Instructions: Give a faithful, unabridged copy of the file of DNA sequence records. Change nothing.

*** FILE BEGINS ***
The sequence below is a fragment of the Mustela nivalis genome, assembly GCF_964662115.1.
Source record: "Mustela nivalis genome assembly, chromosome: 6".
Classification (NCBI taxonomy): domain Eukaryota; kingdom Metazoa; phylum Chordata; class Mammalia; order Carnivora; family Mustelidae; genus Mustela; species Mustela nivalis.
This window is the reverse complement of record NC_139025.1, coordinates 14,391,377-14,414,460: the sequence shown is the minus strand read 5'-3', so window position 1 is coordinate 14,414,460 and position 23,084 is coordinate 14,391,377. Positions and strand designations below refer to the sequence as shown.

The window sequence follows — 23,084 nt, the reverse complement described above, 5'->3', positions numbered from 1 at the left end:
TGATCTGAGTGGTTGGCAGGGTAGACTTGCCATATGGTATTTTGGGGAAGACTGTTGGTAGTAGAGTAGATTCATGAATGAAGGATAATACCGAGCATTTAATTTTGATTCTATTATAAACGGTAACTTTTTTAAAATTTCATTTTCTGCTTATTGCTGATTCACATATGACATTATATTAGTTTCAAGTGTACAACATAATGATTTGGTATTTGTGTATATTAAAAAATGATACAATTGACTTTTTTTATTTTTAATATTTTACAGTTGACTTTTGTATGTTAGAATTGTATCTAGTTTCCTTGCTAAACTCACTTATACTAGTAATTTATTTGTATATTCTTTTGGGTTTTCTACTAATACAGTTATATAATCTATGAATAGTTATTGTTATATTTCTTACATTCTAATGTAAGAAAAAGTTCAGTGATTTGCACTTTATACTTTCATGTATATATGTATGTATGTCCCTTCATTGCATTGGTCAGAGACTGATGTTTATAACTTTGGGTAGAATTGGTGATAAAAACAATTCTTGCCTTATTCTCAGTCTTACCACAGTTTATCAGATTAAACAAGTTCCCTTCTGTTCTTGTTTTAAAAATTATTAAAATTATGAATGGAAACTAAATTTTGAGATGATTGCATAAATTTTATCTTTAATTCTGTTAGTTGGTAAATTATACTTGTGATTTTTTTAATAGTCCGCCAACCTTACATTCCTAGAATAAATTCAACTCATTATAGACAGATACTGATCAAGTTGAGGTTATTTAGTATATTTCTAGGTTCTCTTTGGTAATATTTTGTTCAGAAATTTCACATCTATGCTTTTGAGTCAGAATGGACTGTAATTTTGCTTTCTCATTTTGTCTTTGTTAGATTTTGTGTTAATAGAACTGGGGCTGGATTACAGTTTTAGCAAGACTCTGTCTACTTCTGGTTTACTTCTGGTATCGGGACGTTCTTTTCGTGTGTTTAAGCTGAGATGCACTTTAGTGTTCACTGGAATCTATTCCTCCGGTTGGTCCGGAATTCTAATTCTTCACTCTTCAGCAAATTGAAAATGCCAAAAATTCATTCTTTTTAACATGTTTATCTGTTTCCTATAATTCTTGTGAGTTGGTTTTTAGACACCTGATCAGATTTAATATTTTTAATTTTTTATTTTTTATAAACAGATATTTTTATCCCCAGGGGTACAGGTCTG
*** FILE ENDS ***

The sequence below is a fragment of the Mustela nivalis genome, assembly GCF_964662115.1.
Source record: "Mustela nivalis genome assembly, chromosome: 6".
Classification (NCBI taxonomy): domain Eukaryota; kingdom Metazoa; phylum Chordata; class Mammalia; order Carnivora; family Mustelidae; genus Mustela; species Mustela nivalis.
This window is the reverse complement of record NC_139025.1, coordinates 14,391,377-14,414,460: the sequence shown is the minus strand read 5'-3', so window position 1 is coordinate 14,414,460 and position 23,084 is coordinate 14,391,377. Positions and strand designations below refer to the sequence as shown.

The window sequence follows — 23,084 nt, the reverse complement described above, 5'->3', positions numbered from 1 at the left end:
TGATCTGAGTGGTTGGCAGGGTAGACTTGCCATATGGTATTTTGGGGAAGACTGTTGGTAGTAGAGTAGATTCATGAATGAAGGATAATACCGAGCATTTAATTTTGATTCTATTATAAACGGTAACTTTTTTAAAATTTCATTTTCTGCTTATTGCTGATTCACATATGACATTATATTAGTTTCAAGTGTACAACATAATGATTTGGTATTTGTGTATATTAAAAAATGATACAATTGACTTTTTTTATTTTTAATATTTTACAGTTGACTTTTGTATGTTAGAATTGTATCTAGTTTCCTTGCTAAACTCACTTATACTAGTAATTTATTTGTATATTCTTTTGGGTTTTCTACTAATACAGTTATATAATCTATGAATAGTTATTGTTATATTTCTTACATTCTAATGTAAGAAAAAGTTCAGTGATTTGCACTTTATACTTTCATGTATATATGTATGTATGTCCCTTCATTGCATTGGTCAGAGACTGATGTTTATAACTTTGGGTAGAATTGGTGATAAAAACAATTCTTGCCTTATTCTCAGTCTTACCACAGTTTATCAGATTAAACAAGTTCCCTTCTGTTCTTGTTTTAAAAATTATTAAAATTATGAATGGAAACTAAATTTTGAGATGATTGCATAAATTTTATCTTTAATTCTGTTAGTTGGTAAATTATACTTGTGATTTTTTTAATAGTCCGCCAACCTTACATTCCTAGAATAAATTCAACTCATTATAGACAGATACTGATCAAGTTGAGGTTATTTAGTATATTTCTAGGTTCTCTTTGGTAATATTTTGTTCAGAAATTTCACATCTATGCTTTTGAGTCAGAATGGACTGTAATTTTGCTTTCTCATTTTGTCTTTGTTAGATTTTGTGTTAATAGAACTGGGGCTGGATTACAGTTTTAGCAAGACTCTGTCTACTTCTGGTTTACTTCTGGTATCGGGACGTTCTTTTCGTGTGTTTAAGCTGAGATGCACTTTAGTGTTCACTGGAATCTATTCCTCCGGTTGGTCCGGAATTCTAATTCTTCACTCTTCAGCAAATTGAAAATGCCAAAAATTCATTCTTTTTAACATGTTTATCTGTTTCCTATAATTCTTGTGAGTTGGTTTTTAGACACCTGATCAGATTTAATATTTTTAATTTTTTATTTTTTATAAACAGATATTTTTATCCCCAGGGGTACAGGTCTG